Except Kisumu, most of Kenya’s other major cities get much of their water supplies from basins outside where the cities are located, and with those sources fast drying out, it is only a matter of time before people run out of water and patience
Kenya is running on an empty tank as dwindling water resources coupled with a ballooning population empty dams and catchment areas, a Nation study shows.
The problem is compounded by poor management of current water resources, short-term planning, and climate change.
Experts are now warning that Nairobi, Mombasa, Kisumu, Eldoret and Nakuru risk suffering debilitating shortages in the next 10 years if nothing is done to correct the situation.
The biggest concern is on the future of the capital city, Nairobi, which, according to data by the Water Resource Authority, requires at least 1.5 million cubic metres of water daily but only gets 782,000 cubic metres, or about half of the daily need.
To put things in perspective, if one cubic meter is equal to 1,000 litres, it means the city has a shortfall of 718 million litres of water a day.
Dr Isaac Kalua, chairman of Kenya Water Towers Agency (KWTA), says this is just a tip of the iceberg and links the growing popularity of boreholes to the fact that more than half of the city does not have access to treated piped water.
The statistics are a bit confusing. For instance, the 2009 population census reported that eight out of every 10 households in Nairobi (76 per cent) had piped water, but the taps appear to have run dry in the 10 years since.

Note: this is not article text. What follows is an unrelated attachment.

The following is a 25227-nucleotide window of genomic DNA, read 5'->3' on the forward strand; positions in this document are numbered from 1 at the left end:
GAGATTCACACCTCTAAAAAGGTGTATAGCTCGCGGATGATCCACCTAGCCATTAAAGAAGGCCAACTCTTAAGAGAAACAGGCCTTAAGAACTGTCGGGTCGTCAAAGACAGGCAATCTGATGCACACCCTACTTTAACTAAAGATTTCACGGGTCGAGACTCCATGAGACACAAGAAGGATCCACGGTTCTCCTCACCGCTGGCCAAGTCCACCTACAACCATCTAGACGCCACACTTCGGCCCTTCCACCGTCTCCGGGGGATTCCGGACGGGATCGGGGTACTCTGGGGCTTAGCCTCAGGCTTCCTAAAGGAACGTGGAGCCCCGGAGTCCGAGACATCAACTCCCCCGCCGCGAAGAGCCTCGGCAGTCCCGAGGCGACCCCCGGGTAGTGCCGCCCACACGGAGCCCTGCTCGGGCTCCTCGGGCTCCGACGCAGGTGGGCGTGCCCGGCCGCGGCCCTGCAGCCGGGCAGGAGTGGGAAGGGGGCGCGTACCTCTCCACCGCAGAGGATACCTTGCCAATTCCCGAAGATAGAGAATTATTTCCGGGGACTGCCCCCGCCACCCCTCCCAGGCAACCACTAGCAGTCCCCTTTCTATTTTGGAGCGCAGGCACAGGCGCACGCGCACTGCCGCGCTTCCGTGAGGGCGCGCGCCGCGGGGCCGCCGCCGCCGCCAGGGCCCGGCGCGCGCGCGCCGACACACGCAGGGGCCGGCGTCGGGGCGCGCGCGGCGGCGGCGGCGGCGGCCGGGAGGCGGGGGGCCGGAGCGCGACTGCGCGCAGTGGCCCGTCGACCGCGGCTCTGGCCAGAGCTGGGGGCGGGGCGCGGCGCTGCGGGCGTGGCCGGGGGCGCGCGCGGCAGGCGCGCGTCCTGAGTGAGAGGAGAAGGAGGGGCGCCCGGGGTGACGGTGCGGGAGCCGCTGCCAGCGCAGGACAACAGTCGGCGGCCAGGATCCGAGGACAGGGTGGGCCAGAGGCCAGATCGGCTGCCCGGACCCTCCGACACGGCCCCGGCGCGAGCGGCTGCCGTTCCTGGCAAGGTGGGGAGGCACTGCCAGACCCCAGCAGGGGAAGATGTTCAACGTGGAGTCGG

Nairobi is particularly important in the water debate because, by virtue of it being the capital city and seat of national government, it consumes the highest amount of water annually compared to other towns.
The Nairobi City Water and Sewerage Company, which is the largest water service provider out of the 70 in the country, accounts for 28 per cent of national water coverage.
That explains why experts believe the greatest water resource pressure will be felt in the city. Currently, the city’s plan to quench its humongous thirst runs into billions of shillings.
The Northern Collector Tunnel, for instance, will cost roughly Sh6.5 billion upon completion and pump an additional 140 million litres of water into the city.
The tunnel will be 11.8 kilometres long and 3.2 metres wide.
It will collect 40 per cent of floodwater from rivers in Murang’a County — Gikige, Irati and Maragua — and direct it to the Gigiri distribution point, from where it will be pumped to the rest of the city and its environs.
But this water, once it starts flowing next year, will not just be for Nairobians. Engineers plan to build a line from Gigiri to the Embakasi neighbourhood, one of the city’s most water-scarce districts.